Penn State students turn 'uneducated' experiences with apartment landlords into advice – The Daily Collegian Online

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Cedarbrook at The Canyon, an off-campus student apartment complex in downtown State College, Pa., stands on the corner of Beaver Avenue and Locust Lane on Wednesday, Oct. 6, 2021.
Cedarbrook at The Canyon, an off-campus student apartment complex in downtown State College, Pa., stands on the corner of Beaver Avenue and Locust Lane on Wednesday, Oct. 6, 2021.
During the process of deciding to move off campus, many Penn State students often find themselves scrambling to keep up with the learning curve of new experiences — one of them being dealing with their landlords.
“Honestly, I was very uneducated on it,” Alexandra Arias said. “My parents were immigrants… they had to learn on their own, and I guess they finally thought the same thing for me because whenever I asked them, they were like, ‘You can figure it out on your own.’”
In her struggle to learn how to manage bills and pay security deposits, she said she turned to her new landlord for advice — finding what she said were “odd” results.
“They didn’t even help me themselves, ironically,” Arias (sophomore-biobehavioral health) said. “They just give you like the nearest person in the office.”
She said she didn’t realize initially how “difficult” it is to “get information from landlords.”
“I feel like it’s better when I call [because] I just get more information when they’re put on the spot,” she said.
Before moving into his first apartment in State College, Brennan Farrand said when he thought of landlords, the word “sleazy” came to mind.
“They really pressure you into signing the lease as soon as possible,” Farrand (junior-chemical engineering) said. “They’ll say you only have a certain amount of time, but like, if you ask for more time, typically they will give you more.”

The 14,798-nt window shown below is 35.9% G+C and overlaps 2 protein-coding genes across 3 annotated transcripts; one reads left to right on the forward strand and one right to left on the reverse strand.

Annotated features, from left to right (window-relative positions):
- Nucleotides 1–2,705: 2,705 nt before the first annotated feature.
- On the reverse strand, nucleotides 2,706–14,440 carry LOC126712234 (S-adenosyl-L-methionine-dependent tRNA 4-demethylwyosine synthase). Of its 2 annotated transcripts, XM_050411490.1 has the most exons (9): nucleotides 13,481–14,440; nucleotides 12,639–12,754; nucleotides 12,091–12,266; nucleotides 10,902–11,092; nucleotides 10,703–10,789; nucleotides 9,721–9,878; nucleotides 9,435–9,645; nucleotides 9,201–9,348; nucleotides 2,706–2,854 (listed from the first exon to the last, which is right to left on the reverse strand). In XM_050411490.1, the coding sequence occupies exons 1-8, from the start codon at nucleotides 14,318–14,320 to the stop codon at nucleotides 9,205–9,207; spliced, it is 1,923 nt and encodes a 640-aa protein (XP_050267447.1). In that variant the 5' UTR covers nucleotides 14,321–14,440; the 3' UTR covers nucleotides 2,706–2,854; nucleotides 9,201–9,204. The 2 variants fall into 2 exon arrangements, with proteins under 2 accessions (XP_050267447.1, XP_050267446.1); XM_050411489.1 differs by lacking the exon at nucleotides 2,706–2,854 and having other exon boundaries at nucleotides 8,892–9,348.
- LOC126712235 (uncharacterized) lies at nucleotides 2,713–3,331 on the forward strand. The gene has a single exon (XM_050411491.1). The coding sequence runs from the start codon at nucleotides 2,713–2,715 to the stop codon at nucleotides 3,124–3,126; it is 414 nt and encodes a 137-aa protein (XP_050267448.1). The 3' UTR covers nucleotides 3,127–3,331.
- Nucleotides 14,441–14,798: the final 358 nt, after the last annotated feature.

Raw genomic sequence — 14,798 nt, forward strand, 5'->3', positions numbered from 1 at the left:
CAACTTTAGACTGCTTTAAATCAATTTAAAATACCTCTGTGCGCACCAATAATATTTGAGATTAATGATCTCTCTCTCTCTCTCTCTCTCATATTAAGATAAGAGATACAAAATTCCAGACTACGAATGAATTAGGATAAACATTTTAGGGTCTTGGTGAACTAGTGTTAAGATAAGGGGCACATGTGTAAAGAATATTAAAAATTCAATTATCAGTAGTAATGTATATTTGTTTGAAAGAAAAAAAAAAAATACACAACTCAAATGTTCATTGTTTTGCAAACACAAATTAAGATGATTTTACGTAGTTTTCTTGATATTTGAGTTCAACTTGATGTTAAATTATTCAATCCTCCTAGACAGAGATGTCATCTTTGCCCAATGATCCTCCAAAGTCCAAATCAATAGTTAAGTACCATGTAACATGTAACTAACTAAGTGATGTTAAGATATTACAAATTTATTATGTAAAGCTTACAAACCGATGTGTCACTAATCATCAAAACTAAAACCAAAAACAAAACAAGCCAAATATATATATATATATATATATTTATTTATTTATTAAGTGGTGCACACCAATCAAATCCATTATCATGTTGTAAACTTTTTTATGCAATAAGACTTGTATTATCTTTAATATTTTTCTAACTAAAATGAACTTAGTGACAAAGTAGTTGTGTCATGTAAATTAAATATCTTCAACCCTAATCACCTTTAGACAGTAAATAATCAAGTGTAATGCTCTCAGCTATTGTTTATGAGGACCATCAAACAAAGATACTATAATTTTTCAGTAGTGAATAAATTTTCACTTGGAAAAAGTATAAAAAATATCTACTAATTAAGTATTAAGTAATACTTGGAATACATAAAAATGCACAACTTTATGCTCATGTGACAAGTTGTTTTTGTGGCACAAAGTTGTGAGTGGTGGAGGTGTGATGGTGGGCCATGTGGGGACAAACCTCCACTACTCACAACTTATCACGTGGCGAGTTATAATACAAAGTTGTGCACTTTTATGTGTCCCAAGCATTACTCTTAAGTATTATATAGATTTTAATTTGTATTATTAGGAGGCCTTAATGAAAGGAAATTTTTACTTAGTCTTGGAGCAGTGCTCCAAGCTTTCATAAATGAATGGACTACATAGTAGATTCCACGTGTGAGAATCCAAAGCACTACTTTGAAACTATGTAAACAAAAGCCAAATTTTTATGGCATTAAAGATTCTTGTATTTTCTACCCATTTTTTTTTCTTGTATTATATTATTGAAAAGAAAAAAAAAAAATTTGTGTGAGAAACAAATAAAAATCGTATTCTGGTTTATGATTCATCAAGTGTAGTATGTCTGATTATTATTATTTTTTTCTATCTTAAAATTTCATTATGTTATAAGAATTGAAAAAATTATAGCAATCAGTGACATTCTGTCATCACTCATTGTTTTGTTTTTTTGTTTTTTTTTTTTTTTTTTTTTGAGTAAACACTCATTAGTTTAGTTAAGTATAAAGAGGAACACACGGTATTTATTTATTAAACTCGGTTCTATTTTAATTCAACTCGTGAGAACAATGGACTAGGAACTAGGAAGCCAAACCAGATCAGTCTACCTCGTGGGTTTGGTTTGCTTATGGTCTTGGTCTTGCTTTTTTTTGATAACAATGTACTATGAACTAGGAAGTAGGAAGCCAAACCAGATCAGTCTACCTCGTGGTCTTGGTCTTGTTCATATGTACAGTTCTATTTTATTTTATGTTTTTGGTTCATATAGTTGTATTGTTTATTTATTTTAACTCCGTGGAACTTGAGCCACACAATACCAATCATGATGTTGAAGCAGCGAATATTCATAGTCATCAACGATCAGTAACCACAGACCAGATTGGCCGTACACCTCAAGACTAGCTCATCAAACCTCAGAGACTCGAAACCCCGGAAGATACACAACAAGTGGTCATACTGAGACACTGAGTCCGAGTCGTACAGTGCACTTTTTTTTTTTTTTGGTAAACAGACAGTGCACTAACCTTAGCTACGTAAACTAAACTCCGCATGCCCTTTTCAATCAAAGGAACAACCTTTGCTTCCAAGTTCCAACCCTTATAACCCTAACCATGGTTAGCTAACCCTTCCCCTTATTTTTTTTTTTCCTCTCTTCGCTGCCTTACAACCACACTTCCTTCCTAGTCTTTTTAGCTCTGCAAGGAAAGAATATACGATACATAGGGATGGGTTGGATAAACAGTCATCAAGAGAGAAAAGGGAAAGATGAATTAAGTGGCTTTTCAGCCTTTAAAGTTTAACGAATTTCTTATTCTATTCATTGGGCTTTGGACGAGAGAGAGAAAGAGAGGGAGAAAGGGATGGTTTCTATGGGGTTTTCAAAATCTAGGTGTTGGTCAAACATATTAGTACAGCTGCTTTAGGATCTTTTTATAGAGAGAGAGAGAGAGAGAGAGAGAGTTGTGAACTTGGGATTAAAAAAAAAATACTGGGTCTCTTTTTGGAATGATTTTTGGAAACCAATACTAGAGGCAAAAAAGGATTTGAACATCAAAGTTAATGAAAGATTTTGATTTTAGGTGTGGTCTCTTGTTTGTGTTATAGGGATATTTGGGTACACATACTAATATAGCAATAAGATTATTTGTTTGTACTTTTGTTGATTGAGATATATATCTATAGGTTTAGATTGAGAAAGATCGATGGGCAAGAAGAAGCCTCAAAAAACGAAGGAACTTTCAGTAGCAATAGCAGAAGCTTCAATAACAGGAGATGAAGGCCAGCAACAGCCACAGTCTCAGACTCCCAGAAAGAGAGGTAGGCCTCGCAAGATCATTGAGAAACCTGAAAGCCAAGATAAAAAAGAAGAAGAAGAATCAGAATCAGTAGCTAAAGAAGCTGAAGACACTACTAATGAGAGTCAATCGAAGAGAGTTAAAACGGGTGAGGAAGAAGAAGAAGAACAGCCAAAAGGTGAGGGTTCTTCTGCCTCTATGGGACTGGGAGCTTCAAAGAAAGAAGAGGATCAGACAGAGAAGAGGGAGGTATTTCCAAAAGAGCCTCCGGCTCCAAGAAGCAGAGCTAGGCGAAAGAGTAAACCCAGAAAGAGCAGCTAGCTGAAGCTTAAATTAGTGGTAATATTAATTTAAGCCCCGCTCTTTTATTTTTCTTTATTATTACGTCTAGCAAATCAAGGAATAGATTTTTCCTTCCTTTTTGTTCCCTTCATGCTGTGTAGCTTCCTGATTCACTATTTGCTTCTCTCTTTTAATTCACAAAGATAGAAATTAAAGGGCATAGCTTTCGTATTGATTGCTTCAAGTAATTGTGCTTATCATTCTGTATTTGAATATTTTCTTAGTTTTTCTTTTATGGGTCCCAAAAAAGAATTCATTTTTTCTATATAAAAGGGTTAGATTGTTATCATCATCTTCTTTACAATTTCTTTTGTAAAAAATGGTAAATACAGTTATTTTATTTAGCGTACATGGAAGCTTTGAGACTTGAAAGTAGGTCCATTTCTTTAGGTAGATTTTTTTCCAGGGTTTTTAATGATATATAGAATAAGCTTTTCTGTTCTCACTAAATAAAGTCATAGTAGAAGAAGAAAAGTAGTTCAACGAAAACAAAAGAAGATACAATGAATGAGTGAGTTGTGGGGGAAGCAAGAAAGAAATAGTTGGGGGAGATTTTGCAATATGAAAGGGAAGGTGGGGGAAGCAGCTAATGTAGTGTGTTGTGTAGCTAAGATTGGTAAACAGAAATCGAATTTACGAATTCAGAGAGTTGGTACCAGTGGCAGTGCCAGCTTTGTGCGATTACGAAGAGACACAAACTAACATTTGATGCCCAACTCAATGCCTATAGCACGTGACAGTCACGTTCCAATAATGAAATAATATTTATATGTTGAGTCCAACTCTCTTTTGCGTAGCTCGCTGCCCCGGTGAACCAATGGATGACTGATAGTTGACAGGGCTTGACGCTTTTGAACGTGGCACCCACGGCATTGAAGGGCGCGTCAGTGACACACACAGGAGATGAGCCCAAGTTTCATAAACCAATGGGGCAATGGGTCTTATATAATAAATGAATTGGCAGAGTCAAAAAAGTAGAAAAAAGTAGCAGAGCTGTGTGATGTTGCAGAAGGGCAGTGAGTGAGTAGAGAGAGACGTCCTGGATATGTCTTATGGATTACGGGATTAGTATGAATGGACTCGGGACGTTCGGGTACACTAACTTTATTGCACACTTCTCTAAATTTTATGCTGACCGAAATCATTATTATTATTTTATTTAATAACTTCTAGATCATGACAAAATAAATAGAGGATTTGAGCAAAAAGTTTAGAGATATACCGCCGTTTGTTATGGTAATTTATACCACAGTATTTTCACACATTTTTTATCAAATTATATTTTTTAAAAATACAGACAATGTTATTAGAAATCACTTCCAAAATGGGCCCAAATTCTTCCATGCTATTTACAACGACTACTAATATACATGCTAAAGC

Since gaining experience in the downtown State College housing market, he said he has concluded that housing prices are “way higher than they should be.”
“It’s almost like [landlords are] working collectively together because the rent’s just way too high downtown for anything to be worth it in my opinion,” Farrand said.
Nicholas Hill, who has been living in a student apartment complex for two years, said students who are renting for the first time may be at a disadvantage when it comes to dealing with landlords.
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“If there’s something specific about the tenant-landlord relationship that might be toxic or something, they might not understand like that specific part is not supposed to be happening because this is their first time ever renting an apartment,” Hill (senior-computer engineering) said.
During his years living off campus, he said most of his personal experiences with landlords have been “touch-and-go,” that is, until a pipe burst above his bathroom during winter break 2020-21.
“When I came back, I found that the ceiling wasn’t entirely repaired,” Hill said. “Eventually, that got plastered over, and… occasionally, the ceiling would start leaking again… seems like almost every six months or so after a while the ceiling kind of starts falling apart again.”
Other students, like Bernardo De la Garza and Dwalyn Bryant, said they’ve had “helpful” and “decent” experiences, respectively.
“I give them a fair rating,” Bryant (junior-biobehavioral health) said. “When I have a maintenance issue, they come in — if I still see a problem, they come in again. They pick up their phone — not all the time but most of the time — it’s fair.”
Bryant said her landlord has kept their exchanges “professional” and “frequent.”
“For the most part, they’ve been… pretty understanding of when I’ve had problems,” De la Garza (senior-accounting) said of his landlord. “Don’t be afraid to ask for anything you need… maybe they might surprise you.”
While communication may be frequent for some, other students never meet with their landlord, according to Asher Smart.
“I haven’t really met with my landlords personally,” Smart (senior-psychology) said. “Whenever I have any kind of issue… [I] usually just send in a request, and it usually gets fixed in a matter of a week or two.”
He said the requests are sent through an online portal, and there’s no option to talk face-to-face.
“It’s efficient, but having an option to talk in person wouldn’t hurt,” Smart said. “If you call or something, they just say, ‘Go on the portal.’”
Sabrina Hinkley said when she lived in a larger apartment complex, she had “no idea” who her landlord was.
“When you have a huge building, it gets hard to keep track of everything and like give everyone the attention,” Hinkley (senior-kinesiology) said. “It’s nice to [live] in a smaller complex because you can kind of have more like a personable conversation with the rental people.”
When it comes to dealing with landlords, Hinkley said sometimes students have to “keep bothering them.”
“You kind of have to be persistent,” she said. “And when you think you’re being annoying… it’s just kind of what you have to do.”
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